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1 A GUIDE TO VOICE OVER INTERNET PROTOCOL Contents Page Executive Summary 1 Introduction 1 Circuit v Packet Switching 2 The Nature of Voice over IP 2 The Benefits of Voice over IP 3 The Obstacles to Voice over IP 3 Current Position in The UK 4 Current Position Worldwide 5 Regulatory Implications of VoIP 8 Financial Implications of VoIP 10 Staffing Implications of VoIP 11 Some Different Scenarios 14 Conclusion 15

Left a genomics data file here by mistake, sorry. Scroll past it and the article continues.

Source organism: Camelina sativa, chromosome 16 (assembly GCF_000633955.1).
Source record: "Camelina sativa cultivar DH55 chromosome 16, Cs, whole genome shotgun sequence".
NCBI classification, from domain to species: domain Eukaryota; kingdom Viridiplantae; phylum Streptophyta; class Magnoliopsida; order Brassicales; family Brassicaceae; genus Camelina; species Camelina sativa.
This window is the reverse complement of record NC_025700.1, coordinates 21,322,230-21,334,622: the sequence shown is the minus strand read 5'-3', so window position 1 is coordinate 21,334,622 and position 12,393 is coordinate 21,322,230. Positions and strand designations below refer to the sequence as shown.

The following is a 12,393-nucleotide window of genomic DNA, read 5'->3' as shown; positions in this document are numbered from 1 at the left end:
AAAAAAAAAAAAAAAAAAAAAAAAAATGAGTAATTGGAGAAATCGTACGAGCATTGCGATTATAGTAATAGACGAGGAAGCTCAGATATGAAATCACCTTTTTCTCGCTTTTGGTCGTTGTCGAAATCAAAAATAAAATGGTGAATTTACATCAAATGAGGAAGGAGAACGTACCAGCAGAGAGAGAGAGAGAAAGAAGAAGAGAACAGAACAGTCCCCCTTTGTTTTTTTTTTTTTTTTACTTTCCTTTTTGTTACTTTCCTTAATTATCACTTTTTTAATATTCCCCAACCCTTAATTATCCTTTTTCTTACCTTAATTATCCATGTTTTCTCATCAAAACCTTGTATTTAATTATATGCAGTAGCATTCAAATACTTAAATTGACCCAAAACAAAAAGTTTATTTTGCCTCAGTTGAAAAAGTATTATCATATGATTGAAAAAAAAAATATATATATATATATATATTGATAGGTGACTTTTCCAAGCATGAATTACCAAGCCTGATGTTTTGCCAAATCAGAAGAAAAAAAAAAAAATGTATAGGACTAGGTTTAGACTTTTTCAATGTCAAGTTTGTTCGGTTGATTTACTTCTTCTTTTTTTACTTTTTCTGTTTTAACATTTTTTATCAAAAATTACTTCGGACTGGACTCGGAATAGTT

2 Executive Summary Voice over Internet Protocol (VoIP) has been around since the mid 1990s, but 2004 is the year when telcos around the world will move to make substantial investments in the New Generation Networks (NGN) that will support and promote this feature-rich service and other important developments. In the case of BT, its 21 st Century Network (21CN) the company s version of NGN is planned to generate savings of 30-40% (some 1B) by There are many uncertainties around the timing and take-up of VoIP services, but there is no doubt that VoIP raises profound regulatory, financial and staffing implications which most players have not yet seriously thought through. Unions like Connect have to start considering different possible scenarios, requiring major commitments to redundancy, retraining, redeployment, and relocation programmes and a renewed emphasis on recruitment and organisations in companies other than BT. Introduction Andy Grove, when Chief Executive Officer of Intel, wrote a book called Only The Paranoid Survive. At the heart of this book was the concept of the strategic inflection point (SIP). What is this? He said that : A strategic inflection point is a time in the life of a business when its fundmentals are about to change. That change can mean an opportunity to rise to new heights. But it may just as likely signal the beginning of the end. Grove offered another way of looking at this concept. A strategic inflection point occurs when a very large change - what he calls a 10 X change - occurs in one or more of the forces that determine the competitive well-being of a business. How does one know whether a change signals a strategic inflection point and when fundamental change is necessary in the company s strategy? Grove answered bluntly: You can t wait until you do know: timing is everything. If you undertake these changes while your company is still healthy, while your ongoing business forms a protective bubble in which you can experiment with new ways of doing business, you can save much more of your company s strength, your employees and your strategic position". But he gave some tips for recognising the advent of a SIP. Ask questions like: Is your key competitor about to change? and Do people seem to be losing it around you?. Listen to the warning voices of the Cassandras in the organisation and the sales and marketing people who are closest to the customer. It is the central contention of this paper that Voice over Internet Protocol (VoIP) represents such a strategic inflection point for all incumbent telecommunications operators like BT and that consequently the company and its staff face major challenges but also some significant opportunities. What is VoIP? Why is it so important? How will it challenge the likes of BT? What does it mean for Connect? These are the issues that form the core of this paper. 1